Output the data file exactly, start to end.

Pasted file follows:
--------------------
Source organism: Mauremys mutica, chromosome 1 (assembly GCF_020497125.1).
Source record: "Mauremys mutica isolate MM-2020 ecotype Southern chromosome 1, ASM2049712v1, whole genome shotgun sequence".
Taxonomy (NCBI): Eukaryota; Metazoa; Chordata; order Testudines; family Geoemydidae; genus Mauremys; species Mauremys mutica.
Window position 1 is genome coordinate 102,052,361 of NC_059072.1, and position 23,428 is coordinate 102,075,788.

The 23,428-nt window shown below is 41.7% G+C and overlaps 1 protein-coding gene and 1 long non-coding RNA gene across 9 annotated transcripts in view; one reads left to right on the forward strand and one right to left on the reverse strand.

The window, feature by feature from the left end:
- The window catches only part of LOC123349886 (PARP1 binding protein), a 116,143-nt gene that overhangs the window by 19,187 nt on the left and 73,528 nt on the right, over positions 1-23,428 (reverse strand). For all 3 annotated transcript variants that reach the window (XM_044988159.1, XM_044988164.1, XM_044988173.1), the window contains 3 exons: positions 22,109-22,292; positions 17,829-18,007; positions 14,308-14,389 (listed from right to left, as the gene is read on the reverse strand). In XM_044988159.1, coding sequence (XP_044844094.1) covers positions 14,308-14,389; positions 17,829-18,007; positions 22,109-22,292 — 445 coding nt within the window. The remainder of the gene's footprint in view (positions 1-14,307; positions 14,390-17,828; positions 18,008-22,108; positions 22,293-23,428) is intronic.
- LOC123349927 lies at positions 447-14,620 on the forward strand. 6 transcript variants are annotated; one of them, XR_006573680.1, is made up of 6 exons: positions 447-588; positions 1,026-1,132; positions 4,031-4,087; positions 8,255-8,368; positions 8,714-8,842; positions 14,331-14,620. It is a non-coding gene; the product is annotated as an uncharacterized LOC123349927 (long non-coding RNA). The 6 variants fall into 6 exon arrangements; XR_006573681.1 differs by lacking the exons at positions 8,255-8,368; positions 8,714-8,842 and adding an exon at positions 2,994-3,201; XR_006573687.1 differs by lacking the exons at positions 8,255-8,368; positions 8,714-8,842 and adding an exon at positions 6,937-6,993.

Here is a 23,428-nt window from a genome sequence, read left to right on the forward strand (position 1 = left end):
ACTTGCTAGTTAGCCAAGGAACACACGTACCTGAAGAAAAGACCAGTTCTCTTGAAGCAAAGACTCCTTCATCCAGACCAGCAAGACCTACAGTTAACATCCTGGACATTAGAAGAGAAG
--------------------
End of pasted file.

Source organism: Mauremys mutica, chromosome 1 (assembly GCF_020497125.1).
Source record: "Mauremys mutica isolate MM-2020 ecotype Southern chromosome 1, ASM2049712v1, whole genome shotgun sequence".
Taxonomy (NCBI): Eukaryota; Metazoa; Chordata; order Testudines; family Geoemydidae; genus Mauremys; species Mauremys mutica.
Window position 1 is genome coordinate 102,052,361 of NC_059072.1, and position 23,428 is coordinate 102,075,788.

The 23,428-nt window shown below is 41.7% G+C and overlaps 1 protein-coding gene and 1 long non-coding RNA gene across 9 annotated transcripts in view; one reads left to right on the forward strand and one right to left on the reverse strand.

The window, feature by feature from the left end:
- The window catches only part of LOC123349886 (PARP1 binding protein), a 116,143-nt gene that overhangs the window by 19,187 nt on the left and 73,528 nt on the right, over positions 1-23,428 (reverse strand). For all 3 annotated transcript variants that reach the window (XM_044988159.1, XM_044988164.1, XM_044988173.1), the window contains 3 exons: positions 22,109-22,292; positions 17,829-18,007; positions 14,308-14,389 (listed from right to left, as the gene is read on the reverse strand). In XM_044988159.1, coding sequence (XP_044844094.1) covers positions 14,308-14,389; positions 17,829-18,007; positions 22,109-22,292 — 445 coding nt within the window. The remainder of the gene's footprint in view (positions 1-14,307; positions 14,390-17,828; positions 18,008-22,108; positions 22,293-23,428) is intronic.
- LOC123349927 lies at positions 447-14,620 on the forward strand. 6 transcript variants are annotated; one of them, XR_006573680.1, is made up of 6 exons: positions 447-588; positions 1,026-1,132; positions 4,031-4,087; positions 8,255-8,368; positions 8,714-8,842; positions 14,331-14,620. It is a non-coding gene; the product is annotated as an uncharacterized LOC123349927 (long non-coding RNA). The 6 variants fall into 6 exon arrangements; XR_006573681.1 differs by lacking the exons at positions 8,255-8,368; positions 8,714-8,842 and adding an exon at positions 2,994-3,201; XR_006573687.1 differs by lacking the exons at positions 8,255-8,368; positions 8,714-8,842 and adding an exon at positions 6,937-6,993.

Here is a 23,428-nt window from a genome sequence, read left to right on the forward strand (position 1 = left end):
ACTTGCTAGTTAGCCAAGGAACACACGTACCTGAAGAAAAGACCAGTTCTCTTGAAGCAAAGACTCCTTCATCCAGACCAGCAAGACCTACAGTTAACATCCTGGACATTAGAAGAGAAG